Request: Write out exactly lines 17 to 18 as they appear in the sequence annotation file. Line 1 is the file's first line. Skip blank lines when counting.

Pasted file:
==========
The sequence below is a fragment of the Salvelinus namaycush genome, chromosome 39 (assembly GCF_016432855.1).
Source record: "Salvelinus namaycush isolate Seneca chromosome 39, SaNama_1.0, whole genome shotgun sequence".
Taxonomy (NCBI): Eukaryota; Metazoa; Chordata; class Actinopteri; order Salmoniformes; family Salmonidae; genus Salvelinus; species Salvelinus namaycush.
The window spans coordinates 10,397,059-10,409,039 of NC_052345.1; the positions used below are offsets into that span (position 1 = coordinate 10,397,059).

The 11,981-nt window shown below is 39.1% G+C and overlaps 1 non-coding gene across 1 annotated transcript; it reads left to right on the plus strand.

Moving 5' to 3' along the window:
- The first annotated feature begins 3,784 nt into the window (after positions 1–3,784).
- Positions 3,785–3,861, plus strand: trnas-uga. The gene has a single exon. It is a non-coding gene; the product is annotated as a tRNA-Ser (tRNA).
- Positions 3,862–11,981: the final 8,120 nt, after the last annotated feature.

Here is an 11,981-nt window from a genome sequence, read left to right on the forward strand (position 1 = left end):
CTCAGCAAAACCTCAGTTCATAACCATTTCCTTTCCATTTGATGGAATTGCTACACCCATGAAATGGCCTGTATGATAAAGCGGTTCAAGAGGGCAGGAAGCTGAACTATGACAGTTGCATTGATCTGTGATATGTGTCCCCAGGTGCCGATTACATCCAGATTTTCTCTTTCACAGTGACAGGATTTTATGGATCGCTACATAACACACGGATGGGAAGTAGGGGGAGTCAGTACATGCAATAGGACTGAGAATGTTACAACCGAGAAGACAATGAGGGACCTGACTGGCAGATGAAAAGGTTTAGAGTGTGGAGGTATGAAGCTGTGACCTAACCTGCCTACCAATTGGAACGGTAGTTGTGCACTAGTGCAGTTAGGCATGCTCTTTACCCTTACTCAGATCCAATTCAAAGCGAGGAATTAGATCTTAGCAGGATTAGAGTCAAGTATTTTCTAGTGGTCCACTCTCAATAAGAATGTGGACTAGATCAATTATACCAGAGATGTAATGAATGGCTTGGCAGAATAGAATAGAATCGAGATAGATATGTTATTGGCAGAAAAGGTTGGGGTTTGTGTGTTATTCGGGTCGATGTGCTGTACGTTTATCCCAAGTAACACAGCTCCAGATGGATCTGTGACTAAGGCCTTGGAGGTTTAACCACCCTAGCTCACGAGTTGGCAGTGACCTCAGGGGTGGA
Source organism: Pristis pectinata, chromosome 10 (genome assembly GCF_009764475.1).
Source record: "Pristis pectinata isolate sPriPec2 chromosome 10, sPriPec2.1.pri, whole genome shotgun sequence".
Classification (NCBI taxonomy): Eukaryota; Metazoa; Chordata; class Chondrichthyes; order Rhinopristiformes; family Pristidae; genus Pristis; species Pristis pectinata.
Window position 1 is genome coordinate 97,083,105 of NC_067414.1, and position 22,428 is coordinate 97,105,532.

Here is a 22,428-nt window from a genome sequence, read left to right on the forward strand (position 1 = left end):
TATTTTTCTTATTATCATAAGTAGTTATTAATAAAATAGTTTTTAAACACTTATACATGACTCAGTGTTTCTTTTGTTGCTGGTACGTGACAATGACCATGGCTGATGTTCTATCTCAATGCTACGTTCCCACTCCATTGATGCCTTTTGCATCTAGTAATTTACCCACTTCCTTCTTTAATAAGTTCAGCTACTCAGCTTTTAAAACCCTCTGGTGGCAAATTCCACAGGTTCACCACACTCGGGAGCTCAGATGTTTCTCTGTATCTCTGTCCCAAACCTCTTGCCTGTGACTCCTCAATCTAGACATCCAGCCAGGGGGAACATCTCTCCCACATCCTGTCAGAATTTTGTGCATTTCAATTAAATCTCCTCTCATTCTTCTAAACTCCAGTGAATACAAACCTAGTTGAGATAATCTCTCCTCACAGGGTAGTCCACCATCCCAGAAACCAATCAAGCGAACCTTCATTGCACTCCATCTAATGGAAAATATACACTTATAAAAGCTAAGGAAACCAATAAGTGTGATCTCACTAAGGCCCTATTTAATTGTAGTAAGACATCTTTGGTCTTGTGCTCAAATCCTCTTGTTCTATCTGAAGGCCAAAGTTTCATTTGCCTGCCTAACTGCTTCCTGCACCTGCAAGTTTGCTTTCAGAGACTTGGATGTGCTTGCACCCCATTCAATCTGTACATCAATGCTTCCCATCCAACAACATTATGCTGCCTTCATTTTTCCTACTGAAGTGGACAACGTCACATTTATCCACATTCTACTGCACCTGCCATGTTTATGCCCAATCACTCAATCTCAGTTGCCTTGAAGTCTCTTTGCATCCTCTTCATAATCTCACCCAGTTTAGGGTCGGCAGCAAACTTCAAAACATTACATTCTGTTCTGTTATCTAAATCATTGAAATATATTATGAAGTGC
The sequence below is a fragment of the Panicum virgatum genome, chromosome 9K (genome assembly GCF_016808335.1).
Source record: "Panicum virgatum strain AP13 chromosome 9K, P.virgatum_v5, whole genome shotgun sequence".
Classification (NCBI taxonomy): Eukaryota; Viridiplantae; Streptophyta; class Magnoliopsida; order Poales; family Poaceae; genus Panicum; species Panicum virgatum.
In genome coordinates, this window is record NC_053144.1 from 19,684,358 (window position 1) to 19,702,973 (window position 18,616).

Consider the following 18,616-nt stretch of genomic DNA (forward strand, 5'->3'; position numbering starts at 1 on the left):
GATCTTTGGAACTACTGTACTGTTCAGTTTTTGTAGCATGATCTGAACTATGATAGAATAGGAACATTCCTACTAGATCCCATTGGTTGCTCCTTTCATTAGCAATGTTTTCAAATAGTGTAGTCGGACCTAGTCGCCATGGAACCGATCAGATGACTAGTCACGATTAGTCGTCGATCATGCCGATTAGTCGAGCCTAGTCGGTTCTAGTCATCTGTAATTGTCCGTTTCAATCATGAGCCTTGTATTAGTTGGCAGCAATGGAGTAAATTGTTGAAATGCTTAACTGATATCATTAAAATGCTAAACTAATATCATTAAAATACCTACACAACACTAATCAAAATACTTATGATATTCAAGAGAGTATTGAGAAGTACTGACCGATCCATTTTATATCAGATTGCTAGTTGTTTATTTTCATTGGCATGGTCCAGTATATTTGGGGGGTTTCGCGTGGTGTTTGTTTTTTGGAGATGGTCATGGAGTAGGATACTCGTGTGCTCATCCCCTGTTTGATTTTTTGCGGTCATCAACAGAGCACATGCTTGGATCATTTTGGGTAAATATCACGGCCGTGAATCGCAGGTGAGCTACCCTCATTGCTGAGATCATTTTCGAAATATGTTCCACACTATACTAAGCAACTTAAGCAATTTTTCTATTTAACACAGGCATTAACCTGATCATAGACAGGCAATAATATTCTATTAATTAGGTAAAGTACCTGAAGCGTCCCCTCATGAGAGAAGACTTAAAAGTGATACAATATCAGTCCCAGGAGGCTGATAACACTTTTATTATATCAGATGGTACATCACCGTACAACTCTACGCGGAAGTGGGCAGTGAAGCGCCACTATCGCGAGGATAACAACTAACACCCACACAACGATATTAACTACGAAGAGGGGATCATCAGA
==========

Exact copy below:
TATTTTTCTTATTATCATAAGTAGTTATTAATAAAATAGTTTTTAAACACTTATACATGACTCAGTGTTTCTTTTGTTGCTGGTACGTGACAATGACCATGGCTGATGTTCTATCTCAATGCTACGTTCCCACTCCATTGATGCCTTTTGCATCTAGTAATTTACCCACTTCCTTCTTTAATAAGTTCAGCTACTCAGCTTTTAAAACCCTCTGGTGGCAAATTCCACAGGTTCACCACACTCGGGAGCTCAGATGTTTCTCTGTATCTCTGTCCCAAACCTCTTGCCTGTGACTCCTCAATCTAGACATCCAGCCAGGGGGAACATCTCTCCCACATCCTGTCAGAATTTTGTGCATTTCAATTAAATCTCCTCTCATTCTTCTAAACTCCAGTGAATACAAACCTAGTTGAGATAATCTCTCCTCACAGGGTAGTCCACCATCCCAGAAACCAATCAAGCGAACCTTCATTGCACTCCATCTAATGGAAAATATACACTTATAAAAGCTAAGGAAACCAATAAGTGTGATCTCACTAAGGCCCTATTTAATTGTAGTAAGACATCTTTGGTCTTGTGCTCAAATCCTCTTGTTCTATCTGAAGGCCAAAGTTTCATTTGCCTGCCTAACTGCTTCCTGCACCTGCAAGTTTGCTTTCAGAGACTTGGATGTGCTTGCACCCCATTCAATCTGTACATCAATGCTTCCCATCCAACAACATTATGCTGCCTTCATTTTTCCTACTGAAGTGGACAACGTCACATTTATCCACATTCTACTGCACCTGCCATGTTTATGCCCAATCACTCAATCTCAGTTGCCTTGAAGTCTCTTTGCATCCTCTTCATAATCTCACCCAGTTTAGGGTCGGCAGCAAACTTCAAAACATTACATTCTGTTCTGTTATCTAAATCATTGAAATATATTATGAAGTGC
The sequence below is a fragment of the Panicum virgatum genome, chromosome 9K (genome assembly GCF_016808335.1).